Gov. David Paterson said Monday he wasn't surprised that New York missed out on up to $700 million in federal education grants, but he believes the Legislature can act to give the state a strong entry for the next round of funding.
The Obama administration Monday awarded $600 million dollars to Tennessee and Delaware, based on education reform efforts undertaken in those states. But New York ranked 15th on the list of 16 finalists, winning none of the coveted education dollars in Round 1 of the program.
"Nobody should be surprised," said Mayor Michael Bloomberg , who had led the battle for reforms in New York State's education system. The Obama administration made it clear there were certain prerequisites to win Race to the Top funding, including lifting the cap on charter schools. The State Legislature, however, failed to eliminate the cap.
New York's failure to garner up to 700 million dollars during Round 1 of the grants will make it that much harder to balance this year's State Budget, which clearly will not be passed on time. The deadline is April 1st, but the Legislature left Albany on Friday with no plan to return until after the Passover and Easter holidays.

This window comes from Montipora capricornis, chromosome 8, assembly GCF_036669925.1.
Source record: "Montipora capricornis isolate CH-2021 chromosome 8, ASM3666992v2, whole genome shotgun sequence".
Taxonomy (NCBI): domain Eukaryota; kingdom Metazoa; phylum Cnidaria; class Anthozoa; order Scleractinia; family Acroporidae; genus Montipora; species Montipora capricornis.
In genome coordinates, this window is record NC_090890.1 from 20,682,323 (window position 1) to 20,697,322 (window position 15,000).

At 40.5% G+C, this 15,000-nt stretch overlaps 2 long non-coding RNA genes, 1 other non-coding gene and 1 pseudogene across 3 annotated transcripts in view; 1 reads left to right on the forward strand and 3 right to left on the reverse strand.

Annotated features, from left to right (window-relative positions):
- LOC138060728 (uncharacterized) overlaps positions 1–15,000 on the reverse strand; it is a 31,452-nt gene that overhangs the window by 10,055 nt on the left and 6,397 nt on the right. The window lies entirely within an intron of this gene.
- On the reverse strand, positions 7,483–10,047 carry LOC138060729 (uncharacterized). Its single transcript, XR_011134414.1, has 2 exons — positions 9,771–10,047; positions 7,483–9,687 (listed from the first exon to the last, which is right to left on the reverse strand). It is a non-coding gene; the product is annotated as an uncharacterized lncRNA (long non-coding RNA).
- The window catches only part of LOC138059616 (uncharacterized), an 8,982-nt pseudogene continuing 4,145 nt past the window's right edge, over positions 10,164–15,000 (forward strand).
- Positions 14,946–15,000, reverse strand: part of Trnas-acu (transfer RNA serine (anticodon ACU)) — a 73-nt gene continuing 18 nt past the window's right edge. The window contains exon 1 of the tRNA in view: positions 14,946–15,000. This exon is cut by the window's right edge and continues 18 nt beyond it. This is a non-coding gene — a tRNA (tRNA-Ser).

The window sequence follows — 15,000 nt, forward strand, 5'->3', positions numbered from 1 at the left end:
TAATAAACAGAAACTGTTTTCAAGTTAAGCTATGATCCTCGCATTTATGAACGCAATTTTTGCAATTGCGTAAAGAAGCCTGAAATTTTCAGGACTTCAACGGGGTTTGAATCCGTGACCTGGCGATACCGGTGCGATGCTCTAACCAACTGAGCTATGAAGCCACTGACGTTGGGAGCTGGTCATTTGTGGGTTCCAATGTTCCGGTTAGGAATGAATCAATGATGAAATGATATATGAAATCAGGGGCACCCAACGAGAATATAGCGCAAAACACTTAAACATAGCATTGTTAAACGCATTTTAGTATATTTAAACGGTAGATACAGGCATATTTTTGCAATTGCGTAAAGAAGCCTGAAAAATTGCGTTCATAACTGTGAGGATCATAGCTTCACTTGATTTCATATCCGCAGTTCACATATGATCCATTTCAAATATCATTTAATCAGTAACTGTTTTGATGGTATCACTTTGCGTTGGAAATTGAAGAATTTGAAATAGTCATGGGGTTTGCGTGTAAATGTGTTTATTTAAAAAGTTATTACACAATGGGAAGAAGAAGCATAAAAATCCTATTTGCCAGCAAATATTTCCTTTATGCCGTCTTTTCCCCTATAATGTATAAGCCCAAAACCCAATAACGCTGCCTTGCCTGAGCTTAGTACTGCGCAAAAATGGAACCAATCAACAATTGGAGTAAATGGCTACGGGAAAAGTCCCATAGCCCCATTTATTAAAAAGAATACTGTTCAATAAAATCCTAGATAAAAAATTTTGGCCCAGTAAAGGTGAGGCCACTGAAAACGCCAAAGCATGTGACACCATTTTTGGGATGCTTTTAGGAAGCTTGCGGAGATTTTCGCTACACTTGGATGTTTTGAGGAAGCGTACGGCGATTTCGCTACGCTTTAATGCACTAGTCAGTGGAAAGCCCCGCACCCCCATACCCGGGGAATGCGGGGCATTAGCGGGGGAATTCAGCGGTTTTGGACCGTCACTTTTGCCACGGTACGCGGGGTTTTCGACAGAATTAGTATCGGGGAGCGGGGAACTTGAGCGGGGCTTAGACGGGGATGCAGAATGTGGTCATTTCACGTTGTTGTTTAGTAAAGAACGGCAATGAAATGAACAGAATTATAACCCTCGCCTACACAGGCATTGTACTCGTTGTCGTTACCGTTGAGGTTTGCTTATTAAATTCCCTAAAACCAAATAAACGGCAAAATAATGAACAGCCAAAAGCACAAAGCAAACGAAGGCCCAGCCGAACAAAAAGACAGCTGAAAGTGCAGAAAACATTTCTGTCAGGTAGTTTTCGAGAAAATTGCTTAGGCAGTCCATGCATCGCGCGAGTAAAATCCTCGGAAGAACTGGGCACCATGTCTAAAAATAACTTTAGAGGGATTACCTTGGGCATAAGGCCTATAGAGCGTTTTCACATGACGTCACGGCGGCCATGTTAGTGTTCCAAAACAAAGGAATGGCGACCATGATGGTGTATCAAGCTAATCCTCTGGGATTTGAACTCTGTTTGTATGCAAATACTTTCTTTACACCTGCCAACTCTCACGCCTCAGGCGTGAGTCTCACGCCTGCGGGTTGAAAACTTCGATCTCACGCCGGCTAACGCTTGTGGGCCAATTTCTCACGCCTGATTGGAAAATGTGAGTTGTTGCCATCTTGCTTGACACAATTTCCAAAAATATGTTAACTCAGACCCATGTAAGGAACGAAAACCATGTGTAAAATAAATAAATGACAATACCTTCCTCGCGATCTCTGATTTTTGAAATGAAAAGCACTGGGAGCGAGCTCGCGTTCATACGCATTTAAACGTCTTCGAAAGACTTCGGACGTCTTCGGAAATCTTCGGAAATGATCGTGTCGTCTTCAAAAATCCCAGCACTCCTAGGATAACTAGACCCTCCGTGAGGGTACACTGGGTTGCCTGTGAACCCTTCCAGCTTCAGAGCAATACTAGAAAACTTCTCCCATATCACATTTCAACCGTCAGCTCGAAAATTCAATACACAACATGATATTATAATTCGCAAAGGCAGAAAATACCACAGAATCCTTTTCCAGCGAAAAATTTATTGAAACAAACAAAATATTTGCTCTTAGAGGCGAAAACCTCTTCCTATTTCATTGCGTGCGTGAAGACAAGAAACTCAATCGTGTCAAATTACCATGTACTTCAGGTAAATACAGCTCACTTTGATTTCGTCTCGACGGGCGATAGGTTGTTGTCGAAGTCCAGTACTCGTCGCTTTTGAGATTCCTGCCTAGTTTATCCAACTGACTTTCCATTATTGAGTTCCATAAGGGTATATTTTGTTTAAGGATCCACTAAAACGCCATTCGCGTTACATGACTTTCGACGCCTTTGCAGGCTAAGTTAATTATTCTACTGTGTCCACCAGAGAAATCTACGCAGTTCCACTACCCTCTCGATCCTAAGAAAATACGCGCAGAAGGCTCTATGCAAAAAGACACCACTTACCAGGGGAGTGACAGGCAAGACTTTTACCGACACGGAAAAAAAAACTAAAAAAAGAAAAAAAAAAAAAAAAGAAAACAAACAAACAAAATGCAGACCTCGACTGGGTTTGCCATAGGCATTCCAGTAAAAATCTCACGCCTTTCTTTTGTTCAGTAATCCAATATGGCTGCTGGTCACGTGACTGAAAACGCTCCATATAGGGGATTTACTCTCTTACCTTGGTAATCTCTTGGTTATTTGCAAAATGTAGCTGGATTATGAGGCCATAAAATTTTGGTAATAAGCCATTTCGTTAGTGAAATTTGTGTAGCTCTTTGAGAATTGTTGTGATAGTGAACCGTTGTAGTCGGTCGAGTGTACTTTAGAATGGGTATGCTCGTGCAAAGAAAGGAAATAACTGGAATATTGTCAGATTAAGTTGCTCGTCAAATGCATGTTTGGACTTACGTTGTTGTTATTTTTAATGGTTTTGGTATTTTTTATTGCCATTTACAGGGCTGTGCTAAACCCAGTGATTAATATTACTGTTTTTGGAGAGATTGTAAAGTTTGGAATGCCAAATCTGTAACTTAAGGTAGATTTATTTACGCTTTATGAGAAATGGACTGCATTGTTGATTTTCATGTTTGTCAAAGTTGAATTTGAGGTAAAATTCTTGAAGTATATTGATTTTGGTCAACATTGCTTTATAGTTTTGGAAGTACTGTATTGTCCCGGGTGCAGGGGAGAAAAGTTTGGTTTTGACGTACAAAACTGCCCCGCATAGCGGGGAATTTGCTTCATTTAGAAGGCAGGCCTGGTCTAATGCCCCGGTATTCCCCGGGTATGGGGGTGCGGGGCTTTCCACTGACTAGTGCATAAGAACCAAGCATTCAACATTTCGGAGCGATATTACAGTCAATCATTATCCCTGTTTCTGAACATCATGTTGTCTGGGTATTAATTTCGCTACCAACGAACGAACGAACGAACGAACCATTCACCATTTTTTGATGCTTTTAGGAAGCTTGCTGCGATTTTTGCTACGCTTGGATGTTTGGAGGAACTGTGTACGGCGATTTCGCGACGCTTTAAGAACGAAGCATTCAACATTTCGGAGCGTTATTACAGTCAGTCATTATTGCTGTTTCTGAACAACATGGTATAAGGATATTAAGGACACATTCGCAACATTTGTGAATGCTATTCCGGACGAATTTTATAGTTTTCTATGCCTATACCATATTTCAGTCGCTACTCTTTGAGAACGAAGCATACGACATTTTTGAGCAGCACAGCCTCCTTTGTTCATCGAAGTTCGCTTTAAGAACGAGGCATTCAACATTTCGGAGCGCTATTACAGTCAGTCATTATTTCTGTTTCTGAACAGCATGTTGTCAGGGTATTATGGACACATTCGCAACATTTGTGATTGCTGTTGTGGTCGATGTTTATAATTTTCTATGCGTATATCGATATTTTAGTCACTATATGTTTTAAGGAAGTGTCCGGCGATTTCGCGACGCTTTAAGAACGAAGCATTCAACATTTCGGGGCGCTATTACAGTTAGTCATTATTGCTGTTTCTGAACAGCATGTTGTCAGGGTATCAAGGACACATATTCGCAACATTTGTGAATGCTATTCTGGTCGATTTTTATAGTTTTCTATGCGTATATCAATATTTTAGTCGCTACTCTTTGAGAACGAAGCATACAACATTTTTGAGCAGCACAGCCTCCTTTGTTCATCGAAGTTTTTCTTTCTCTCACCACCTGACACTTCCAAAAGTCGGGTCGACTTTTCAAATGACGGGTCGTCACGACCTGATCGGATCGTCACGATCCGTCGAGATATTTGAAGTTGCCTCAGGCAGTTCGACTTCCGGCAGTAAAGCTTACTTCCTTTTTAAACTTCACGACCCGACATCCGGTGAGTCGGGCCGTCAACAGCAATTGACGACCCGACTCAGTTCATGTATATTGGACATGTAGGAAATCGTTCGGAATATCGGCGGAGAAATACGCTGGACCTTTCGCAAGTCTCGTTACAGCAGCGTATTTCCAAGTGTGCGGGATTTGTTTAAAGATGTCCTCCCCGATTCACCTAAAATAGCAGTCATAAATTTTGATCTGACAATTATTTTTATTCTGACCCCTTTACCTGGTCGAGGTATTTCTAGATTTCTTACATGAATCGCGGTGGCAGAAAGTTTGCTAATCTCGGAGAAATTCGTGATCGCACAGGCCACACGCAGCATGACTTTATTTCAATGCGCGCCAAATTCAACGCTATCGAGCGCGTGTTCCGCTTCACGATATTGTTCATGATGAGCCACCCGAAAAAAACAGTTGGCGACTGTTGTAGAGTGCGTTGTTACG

Critics speculated that the Legislature had bowed to pressure from the powerful United Federation of Teachers. President Michael Mulgrew argued against lifting the cap, insisting that New York could still qualify for Race to the Top without lifting the cap. But throughout the process, Mayor Bloomberg made it clear he disagreed.
During a conference call with reporters on Monday afternoon, Governor David Paterson said some members of the legislature "just deliberately blew off the possibility of receiving this money." Paterson said he always knew that the State was in a weak position to compete. "It was very clear that the Federal Government was sending a message," Paterson said, and urged his counterparts to lift the charter cap immediately.
Recipients in Round 2 will be announced in June but would not receive any funds until September, well after school operating budgets would need to be in place. Paterson also urged the Legislature to take aggressive steps to repeal laws that protect bad teachers from being fired.
Mayor Michael Bloomberg said, "In the end, our system should be for our children, not for the people that work there. And we are not going to qualify unless the State understands this."